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International Monetary Fund

IMF Warns Of ‘Wave Of Debt Crises’ Coming In Global South

The International Monetary Fund (IMF) has said a “wave of debt crises” may be coming in the Global South, and “the global economy is headed for stormy waters,” as the world faces a “geopolitical realignment” that will be “permanent.” The US-dominated financial institution warned “the worst is yet to come,” as the depreciation of most currencies against the dollar and rising interest rates make it hard for both governments and companies to service their dollar-denominated debt. The director of the IMF’s research department, Pierre‑Olivier Gourinchas, made these comments in a press briefing on October 11. Countries comprising a third of the entire global economy are expected to contract in 2022 or 2023, he prognosticated. “In short, the worst is yet to come; and for many people, 2023 will feel like a recession,” he said.

IMF Cuts Growth Forecast And Targets Wages

In its World Economic Outlook report issued yesterday, the IMF said global growth for this year would be 3.6 percent, down 0.8 percentage points from its estimate in January and 1.3 percentage points lower than the forecast six months ago. For 2021, it said growth would come in at 6.1 percent. These figures, however, only partially depict a picture of a rapidly worsening economic outlook amid continuing supply chain constrictions due to the COVID-19 pandemic and surging inflation, exacerbated by the war in Ukraine and tighter monetary policy, as central banks lift interest rates. The WEO report said “unusually high uncertainty” surrounded its forecasts and “downside risks to the global outlook dominate.”

87% Of IMF Loans Forcing Austerity On Crisis-Ravaged Nations: Analysis

The conditions of nearly 90% of the International Monetary Fund's pandemic-related loans are forcing developing nations suffering some of the world's worst humanitarian crises to implement austerity measures that fuel further impoverishment and inequality, an analysis published Tuesday by Oxfam International revealed. Oxfam found that "13 out of the 15 IMF loan programs negotiated during the second year of the pandemic require new austerity measures such as taxes on food and fuel or spending cuts that could put vital public services at risk." This stands in stark contrast with IMF managing director Kristalina Georgieva's admonition to the European Union last year that the wealthy bloc should not endanger its economic recovery with "the suffocating force of austerity."

Are Western Countries Determined To Starve The People Of Afghanistan?

On January 11, 2022, the United Nations (UN) Emergency Relief Coordinator Martin Griffiths appealed to the international community to help raise $4.4 billion for Afghanistan in humanitarian aid, calling this effort, “the largest ever appeal for a single country for humanitarian assistance.” This amount is required “in the hope of shoring up collapsing basic services there,” said the UN. If this appeal is not met, Griffiths said, then “next year [2023] we’ll be asking for $10 billion.” The figure of $10 billion is significant. A few days after the Taliban took power in Afghanistan in mid-August 2021, the US government announced the seizure of $9.5 billion in Afghan assets that were being held in the US banking system. Under pressure from the United States government, the International Monetary Fund also denied Afghanistan access to $455 million of its share of special drawing rights, the international reserve asset that the IMF provides to its member countries to supplement their original reserves.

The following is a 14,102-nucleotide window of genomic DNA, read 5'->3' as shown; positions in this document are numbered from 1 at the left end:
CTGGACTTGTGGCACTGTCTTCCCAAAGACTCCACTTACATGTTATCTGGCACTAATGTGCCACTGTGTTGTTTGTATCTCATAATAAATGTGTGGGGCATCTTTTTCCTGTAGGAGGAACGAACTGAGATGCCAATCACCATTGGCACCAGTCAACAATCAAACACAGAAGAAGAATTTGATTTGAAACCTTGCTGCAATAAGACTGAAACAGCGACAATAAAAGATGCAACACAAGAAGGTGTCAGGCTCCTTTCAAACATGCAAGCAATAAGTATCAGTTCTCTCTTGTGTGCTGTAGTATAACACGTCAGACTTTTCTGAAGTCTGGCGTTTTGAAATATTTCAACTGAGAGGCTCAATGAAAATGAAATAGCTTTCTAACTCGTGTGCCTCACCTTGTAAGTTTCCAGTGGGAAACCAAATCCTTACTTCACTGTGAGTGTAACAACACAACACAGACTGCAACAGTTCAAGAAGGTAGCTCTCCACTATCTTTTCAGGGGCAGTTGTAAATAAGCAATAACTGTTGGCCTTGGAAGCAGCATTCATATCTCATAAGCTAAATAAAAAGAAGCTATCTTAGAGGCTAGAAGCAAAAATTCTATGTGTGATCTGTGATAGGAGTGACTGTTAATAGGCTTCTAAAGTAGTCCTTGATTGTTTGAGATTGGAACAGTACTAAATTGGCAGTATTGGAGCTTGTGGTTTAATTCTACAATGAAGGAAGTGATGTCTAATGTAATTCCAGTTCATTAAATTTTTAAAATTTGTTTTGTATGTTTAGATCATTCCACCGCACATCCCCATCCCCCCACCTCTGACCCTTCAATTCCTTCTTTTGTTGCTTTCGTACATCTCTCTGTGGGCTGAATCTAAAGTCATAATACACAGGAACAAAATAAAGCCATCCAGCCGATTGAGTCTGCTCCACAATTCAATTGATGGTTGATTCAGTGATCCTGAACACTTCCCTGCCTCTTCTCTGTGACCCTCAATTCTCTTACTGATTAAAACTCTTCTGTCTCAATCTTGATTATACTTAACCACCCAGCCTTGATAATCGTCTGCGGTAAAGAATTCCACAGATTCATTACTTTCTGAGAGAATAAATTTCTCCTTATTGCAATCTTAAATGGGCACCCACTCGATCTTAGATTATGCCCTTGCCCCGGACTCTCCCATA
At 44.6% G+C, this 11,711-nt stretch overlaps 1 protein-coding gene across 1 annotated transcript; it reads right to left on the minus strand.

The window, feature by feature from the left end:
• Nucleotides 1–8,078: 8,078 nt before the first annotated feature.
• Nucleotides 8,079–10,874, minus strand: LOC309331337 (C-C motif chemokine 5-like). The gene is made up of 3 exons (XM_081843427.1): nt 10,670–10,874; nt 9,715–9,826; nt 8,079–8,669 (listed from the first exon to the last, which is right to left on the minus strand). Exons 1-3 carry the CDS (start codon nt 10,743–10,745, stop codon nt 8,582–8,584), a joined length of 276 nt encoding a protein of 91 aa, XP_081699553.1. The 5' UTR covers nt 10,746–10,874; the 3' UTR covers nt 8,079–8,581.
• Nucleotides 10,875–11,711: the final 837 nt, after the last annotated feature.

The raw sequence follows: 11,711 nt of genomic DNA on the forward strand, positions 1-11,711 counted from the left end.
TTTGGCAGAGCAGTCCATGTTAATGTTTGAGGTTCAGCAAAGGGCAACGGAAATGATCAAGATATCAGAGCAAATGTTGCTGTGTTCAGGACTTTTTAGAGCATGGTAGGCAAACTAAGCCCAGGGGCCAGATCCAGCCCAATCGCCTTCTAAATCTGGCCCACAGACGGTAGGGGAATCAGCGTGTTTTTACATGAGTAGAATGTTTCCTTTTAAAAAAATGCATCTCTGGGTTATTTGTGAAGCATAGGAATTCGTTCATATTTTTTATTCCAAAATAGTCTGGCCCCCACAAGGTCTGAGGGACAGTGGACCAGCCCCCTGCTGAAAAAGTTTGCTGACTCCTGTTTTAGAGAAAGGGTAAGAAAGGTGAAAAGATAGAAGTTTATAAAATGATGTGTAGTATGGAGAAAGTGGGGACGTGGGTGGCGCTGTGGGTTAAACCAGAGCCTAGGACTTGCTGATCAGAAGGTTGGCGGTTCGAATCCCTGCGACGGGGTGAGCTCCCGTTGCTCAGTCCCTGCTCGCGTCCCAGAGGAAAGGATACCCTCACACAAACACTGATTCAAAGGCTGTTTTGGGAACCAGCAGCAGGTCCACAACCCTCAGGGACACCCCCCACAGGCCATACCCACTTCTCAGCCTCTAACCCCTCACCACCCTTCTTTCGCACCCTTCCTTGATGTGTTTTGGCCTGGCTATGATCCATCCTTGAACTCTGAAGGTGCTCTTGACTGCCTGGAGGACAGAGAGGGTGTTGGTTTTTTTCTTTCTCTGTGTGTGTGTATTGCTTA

Zambia Is The Tip Of The Tail Of The Global Dog

On 12 August 2021, the people of Zambia will vote to elect a new president, who will be the seventh person elected to the office since Zambia won its independence from the United Kingdom in 1964 if the incumbent loses. The incumbent, President Edgar Lungu, is facing a strong challenge from Fred M’membe, the presidential candidate of the Socialist Party Zambia. M’membe knows the importance of a challenge. As the editor of The Post since its creation in 1991, M’membe has long faced malicious harassment and political persecution. The voice of M’membe’s The Post sizzled with truth-telling; silenced in 2016, it was reborn as The Mast. In 2009, an editorial in The Post described how, despite decades of independence, Zambia remained in the claws of an unjust world system.

Paradise For Human Victims Of Corporate Persons

Any day now, Zambia will be the first African country to slip into a private debt default. It can only pay interest on the $3 billion in dollar-denominated bonds if it totally ignores the needs of the Zambian people. The country has suffered from the slowdown of the world economy, which impacted the sale of its copper for a part of this year (although copper prices and future prices have now begun to rise). Cosmas Musumali, the general secretary of the Socialist Party of Zambia, says that the convulsions of indebtedness are not only due to the coronavirus recession but also to the wealthy bondholders and to the ‘cluelessness’ of the government of President Edgar Lungu of the Patriotic Front.
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